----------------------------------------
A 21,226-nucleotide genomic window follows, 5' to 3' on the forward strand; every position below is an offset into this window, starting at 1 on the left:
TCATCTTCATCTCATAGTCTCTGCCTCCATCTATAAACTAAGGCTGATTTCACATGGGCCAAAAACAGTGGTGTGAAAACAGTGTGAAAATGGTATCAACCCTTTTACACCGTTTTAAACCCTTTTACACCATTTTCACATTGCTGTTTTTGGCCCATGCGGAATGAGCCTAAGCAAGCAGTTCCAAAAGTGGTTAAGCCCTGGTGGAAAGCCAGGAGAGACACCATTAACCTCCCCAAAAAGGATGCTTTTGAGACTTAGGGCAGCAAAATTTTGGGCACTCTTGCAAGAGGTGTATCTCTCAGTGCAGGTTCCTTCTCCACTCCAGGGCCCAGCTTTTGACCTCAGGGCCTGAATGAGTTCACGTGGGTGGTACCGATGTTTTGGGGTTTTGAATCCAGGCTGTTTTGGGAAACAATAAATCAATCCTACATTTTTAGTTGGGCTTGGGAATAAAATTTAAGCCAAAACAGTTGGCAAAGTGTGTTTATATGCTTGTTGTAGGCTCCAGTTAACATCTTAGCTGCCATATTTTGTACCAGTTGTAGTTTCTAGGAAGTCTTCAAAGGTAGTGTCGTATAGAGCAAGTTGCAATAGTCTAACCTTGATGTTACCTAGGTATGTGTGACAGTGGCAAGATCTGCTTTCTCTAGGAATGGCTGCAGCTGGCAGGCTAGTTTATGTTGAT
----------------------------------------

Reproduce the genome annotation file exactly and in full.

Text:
A 21,226-nucleotide genomic window follows, 5' to 3' on the forward strand; every position below is an offset into this window, starting at 1 on the left:
TCATCTTCATCTCATAGTCTCTGCCTCCATCTATAAACTAAGGCTGATTTCACATGGGCCAAAAACAGTGGTGTGAAAACAGTGTGAAAATGGTATCAACCCTTTTACACCGTTTTAAACCCTTTTACACCATTTTCACATTGCTGTTTTTGGCCCATGCGGAATGAGCCTAAGCAAGCAGTTCCAAAAGTGGTTAAGCCCTGGTGGAAAGCCAGGAGAGACACCATTAACCTCCCCAAAAAGGATGCTTTTGAGACTTAGGGCAGCAAAATTTTGGGCACTCTTGCAAGAGGTGTATCTCTCAGTGCAGGTTCCTTCTCCACTCCAGGGCCCAGCTTTTGACCTCAGGGCCTGAATGAGTTCACGTGGGTGGTACCGATGTTTTGGGGTTTTGAATCCAGGCTGTTTTGGGAAACAATAAATCAATCCTACATTTTTAGTTGGGCTTGGGAATAAAATTTAAGCCAAAACAGTTGGCAAAGTGTGTTTATATGCTTGTTGTAGGCTCCAGTTAACATCTTAGCTGCCATATTTTGTACCAGTTGTAGTTTCTAGGAAGTCTTCAAAGGTAGTGTCGTATAGAGCAAGTTGCAATAGTCTAACCTTGATGTTACCTAGGTATGTGTGACAGTGGCAAGATCTGCTTTCTCTAGGAATGGCTGCAGCTGGCAGGCTAGTTTATGTTGAT